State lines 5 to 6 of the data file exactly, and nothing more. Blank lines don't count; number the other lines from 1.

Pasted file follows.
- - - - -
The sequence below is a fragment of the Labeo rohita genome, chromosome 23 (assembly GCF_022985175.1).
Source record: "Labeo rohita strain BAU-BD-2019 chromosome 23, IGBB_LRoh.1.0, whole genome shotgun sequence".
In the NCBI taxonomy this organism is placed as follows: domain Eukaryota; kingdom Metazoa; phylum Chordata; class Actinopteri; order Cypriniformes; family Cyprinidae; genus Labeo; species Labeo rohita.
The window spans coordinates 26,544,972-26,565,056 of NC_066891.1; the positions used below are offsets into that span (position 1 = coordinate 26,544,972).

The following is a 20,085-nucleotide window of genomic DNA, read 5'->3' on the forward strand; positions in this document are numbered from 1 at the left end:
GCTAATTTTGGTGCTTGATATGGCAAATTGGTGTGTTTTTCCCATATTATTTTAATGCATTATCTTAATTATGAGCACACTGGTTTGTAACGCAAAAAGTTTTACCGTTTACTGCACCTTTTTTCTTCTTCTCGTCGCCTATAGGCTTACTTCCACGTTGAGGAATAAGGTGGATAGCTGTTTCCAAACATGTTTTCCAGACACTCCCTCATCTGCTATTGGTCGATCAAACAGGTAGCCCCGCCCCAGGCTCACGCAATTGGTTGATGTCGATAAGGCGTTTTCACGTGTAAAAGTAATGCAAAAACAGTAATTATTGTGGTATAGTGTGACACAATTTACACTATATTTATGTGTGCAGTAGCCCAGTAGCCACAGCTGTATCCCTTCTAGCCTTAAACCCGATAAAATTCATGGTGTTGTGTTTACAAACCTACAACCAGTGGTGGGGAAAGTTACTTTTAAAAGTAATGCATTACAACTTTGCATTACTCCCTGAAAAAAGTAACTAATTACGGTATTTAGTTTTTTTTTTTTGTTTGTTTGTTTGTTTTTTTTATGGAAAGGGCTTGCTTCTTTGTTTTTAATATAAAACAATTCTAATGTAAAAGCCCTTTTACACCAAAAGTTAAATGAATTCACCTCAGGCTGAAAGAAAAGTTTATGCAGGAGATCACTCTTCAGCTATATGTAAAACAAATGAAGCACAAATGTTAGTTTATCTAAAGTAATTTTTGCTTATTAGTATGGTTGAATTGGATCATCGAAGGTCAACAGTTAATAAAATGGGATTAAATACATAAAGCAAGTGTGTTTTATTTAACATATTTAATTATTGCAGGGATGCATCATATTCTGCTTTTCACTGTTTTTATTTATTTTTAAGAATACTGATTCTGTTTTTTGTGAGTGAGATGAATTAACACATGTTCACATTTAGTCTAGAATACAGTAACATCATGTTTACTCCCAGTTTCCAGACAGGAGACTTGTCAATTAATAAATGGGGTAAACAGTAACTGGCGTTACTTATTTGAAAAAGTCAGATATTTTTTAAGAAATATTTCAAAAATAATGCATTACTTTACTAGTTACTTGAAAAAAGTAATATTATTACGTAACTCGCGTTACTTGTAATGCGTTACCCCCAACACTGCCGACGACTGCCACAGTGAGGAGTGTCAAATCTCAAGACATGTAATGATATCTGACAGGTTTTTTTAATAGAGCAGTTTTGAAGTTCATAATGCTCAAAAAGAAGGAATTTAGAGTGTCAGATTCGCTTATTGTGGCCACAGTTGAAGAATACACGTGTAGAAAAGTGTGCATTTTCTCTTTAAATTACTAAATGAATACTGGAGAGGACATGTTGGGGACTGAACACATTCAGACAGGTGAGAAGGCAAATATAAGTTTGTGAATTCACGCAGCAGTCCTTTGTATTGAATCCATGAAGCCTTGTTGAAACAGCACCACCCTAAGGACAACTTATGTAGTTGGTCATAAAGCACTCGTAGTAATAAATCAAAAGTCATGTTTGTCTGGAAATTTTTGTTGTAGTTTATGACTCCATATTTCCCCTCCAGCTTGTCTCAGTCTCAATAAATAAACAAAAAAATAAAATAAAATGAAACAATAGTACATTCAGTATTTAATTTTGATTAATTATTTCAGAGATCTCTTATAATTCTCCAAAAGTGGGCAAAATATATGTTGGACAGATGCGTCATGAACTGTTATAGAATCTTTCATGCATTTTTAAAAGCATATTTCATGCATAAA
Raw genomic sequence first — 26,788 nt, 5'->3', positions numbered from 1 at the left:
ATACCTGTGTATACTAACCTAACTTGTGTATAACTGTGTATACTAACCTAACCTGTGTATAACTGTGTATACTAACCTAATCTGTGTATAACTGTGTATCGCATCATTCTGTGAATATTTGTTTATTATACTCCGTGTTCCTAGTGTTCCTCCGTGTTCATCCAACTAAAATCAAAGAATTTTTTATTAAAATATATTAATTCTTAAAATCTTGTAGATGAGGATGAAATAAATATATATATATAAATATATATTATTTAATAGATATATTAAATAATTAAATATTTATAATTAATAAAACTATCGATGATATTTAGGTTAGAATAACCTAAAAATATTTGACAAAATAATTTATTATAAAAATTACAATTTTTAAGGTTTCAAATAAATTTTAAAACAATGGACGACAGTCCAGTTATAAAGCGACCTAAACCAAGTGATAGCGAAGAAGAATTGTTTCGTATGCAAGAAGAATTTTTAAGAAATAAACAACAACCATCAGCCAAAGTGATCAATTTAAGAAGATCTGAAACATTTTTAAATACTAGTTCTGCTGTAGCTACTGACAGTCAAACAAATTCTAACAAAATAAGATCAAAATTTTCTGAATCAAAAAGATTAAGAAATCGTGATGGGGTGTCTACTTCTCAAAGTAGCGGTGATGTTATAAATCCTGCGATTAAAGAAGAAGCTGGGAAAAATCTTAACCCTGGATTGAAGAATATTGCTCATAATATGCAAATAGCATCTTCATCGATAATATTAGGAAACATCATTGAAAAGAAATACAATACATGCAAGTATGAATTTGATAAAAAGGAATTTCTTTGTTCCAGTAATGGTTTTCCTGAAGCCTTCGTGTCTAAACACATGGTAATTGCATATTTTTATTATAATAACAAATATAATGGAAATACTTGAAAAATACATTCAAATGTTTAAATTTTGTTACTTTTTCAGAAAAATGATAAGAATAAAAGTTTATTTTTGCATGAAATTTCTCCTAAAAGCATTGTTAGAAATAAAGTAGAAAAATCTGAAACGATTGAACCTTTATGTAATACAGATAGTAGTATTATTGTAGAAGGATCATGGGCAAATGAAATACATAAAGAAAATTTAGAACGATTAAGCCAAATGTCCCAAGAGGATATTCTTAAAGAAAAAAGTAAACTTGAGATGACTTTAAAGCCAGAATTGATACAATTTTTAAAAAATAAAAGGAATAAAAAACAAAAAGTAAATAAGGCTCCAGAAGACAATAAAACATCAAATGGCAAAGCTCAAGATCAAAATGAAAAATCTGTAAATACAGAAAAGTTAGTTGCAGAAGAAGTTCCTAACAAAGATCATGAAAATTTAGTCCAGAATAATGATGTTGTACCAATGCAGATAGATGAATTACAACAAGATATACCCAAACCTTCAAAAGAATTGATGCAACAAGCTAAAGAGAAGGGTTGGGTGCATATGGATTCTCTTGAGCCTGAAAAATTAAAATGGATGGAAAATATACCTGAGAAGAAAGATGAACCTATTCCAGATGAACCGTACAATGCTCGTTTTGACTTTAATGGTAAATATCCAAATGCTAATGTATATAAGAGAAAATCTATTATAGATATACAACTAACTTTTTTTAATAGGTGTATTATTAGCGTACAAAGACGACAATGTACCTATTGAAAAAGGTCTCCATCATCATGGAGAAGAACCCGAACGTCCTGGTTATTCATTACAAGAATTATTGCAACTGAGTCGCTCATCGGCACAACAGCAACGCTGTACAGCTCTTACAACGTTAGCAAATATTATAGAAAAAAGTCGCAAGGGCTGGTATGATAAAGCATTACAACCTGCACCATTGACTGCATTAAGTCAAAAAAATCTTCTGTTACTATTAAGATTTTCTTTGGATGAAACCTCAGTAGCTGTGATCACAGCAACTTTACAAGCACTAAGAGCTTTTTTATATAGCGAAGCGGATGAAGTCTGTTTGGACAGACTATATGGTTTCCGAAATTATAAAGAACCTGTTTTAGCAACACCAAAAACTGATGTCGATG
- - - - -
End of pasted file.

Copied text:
The following is a 20,085-nucleotide window of genomic DNA, read 5'->3' on the forward strand; positions in this document are numbered from 1 at the left end:
GCTAATTTTGGTGCTTGATATGGCAAATTGGTGTGTTTTTCCCATATTATTTTAATGCATTATCTTAATTATGAGCACACTGGTTTGTAACGCAAAAAGTTTTACCGTTTACTGCACCTTTTTTCTTCTTCTCGTCGCCTATAGGCTTACTTCCACGTTGAGGAATAAGGTGGATAGCTGTTTCCAAACATGTTTTCCAGACACTCCCTCATCTGCTATTGGTCGATCAAACAGGTAGCCCCGCCCCAGGCTCACGCAATTGGTTGATGTCGATAAGGCGTTTTCACGTGTAAAAGTAATGCAAAAACAGTAATTATTGTGGTATAGTGTGACACAATTTACACTATATTTATGTGTGCAGTAGCCCAGTAGCCACAGCTGTATCCCTTCTAGCCTTAAACCCGATAAAATTCATGGTGTTGTGTTTACAAACCTACAACCAGTGGTGGGGAAAGTTACTTTTAAAAGTAATGCATTACAACTTTGCATTACTCCCTGAAAAAAGTAACTAATTACGGTATTTAGTTTTTTTTTTTTGTTTGTTTGTTTGTTTTTTTTATGGAAAGGGCTTGCTTCTTTGTTTTTAATATAAAACAATTCTAATGTAAAAGCCCTTTTACACCAAAAGTTAAATGAATTCACCTCAGGCTGAAAGAAAAGTTTATGCAGGAGATCACTCTTCAGCTATATGTAAAACAAATGAAGCACAAATGTTAGTTTATCTAAAGTAATTTTTGCTTATTAGTATGGTTGAATTGGATCATCGAAGGTCAACAGTTAATAAAATGGGATTAAATACATAAAGCAAGTGTGTTTTATTTAACATATTTAATTATTGCAGGGATGCATCATATTCTGCTTTTCACTGTTTTTATTTATTTTTAAGAATACTGATTCTGTTTTTTGTGAGTGAGATGAATTAACACATGTTCACATTTAGTCTAGAATACAGTAACATCATGTTTACTCCCAGTTTCCAGACAGGAGACTTGTCAATTAATAAATGGGGTAAACAGTAACTGGCGTTACTTATTTGAAAAAGTCAGATATTTTTTAAGAAATATTTCAAAAATAATGCATTACTTTACTAGTTACTTGAAAAAAGTAATATTATTACGTAACTCGCGTTACTTGTAATGCGTTACCCCCAACACTGCCGACGACTGCCACAGTGAGGAGTGTCAAATCTCAAGACATGTAATGATATCTGACAGGTTTTTTTAATAGAGCAGTTTTGAAGTTCATAATGCTCAAAAAGAAGGAATTTAGAGTGTCAGATTCGCTTATTGTGGCCACAGTTGAAGAATACACGTGTAGAAAAGTGTGCATTTTCTCTTTAAATTACTAAATGAATACTGGAGAGGACATGTTGGGGACTGAACACATTCAGACAGGTGAGAAGGCAAATATAAGTTTGTGAATTCACGCAGCAGTCCTTTGTATTGAATCCATGAAGCCTTGTTGAAACAGCACCACCCTAAGGACAACTTATGTAGTTGGTCATAAAGCACTCGTAGTAATAAATCAAAAGTCATGTTTGTCTGGAAATTTTTGTTGTAGTTTATGACTCCATATTTCCCCTCCAGCTTGTCTCAGTCTCAATAAATAAACAAAAAAATAAAATAAAATGAAACAATAGTACATTCAGTATTTAATTTTGATTAATTATTTCAGAGATCTCTTATAATTCTCCAAAAGTGGGCAAAATATATGTTGGACAGATGCGTCATGAACTGTTATAGAATCTTTCATGCATTTTTAAAAGCATATTTCATGCATAAA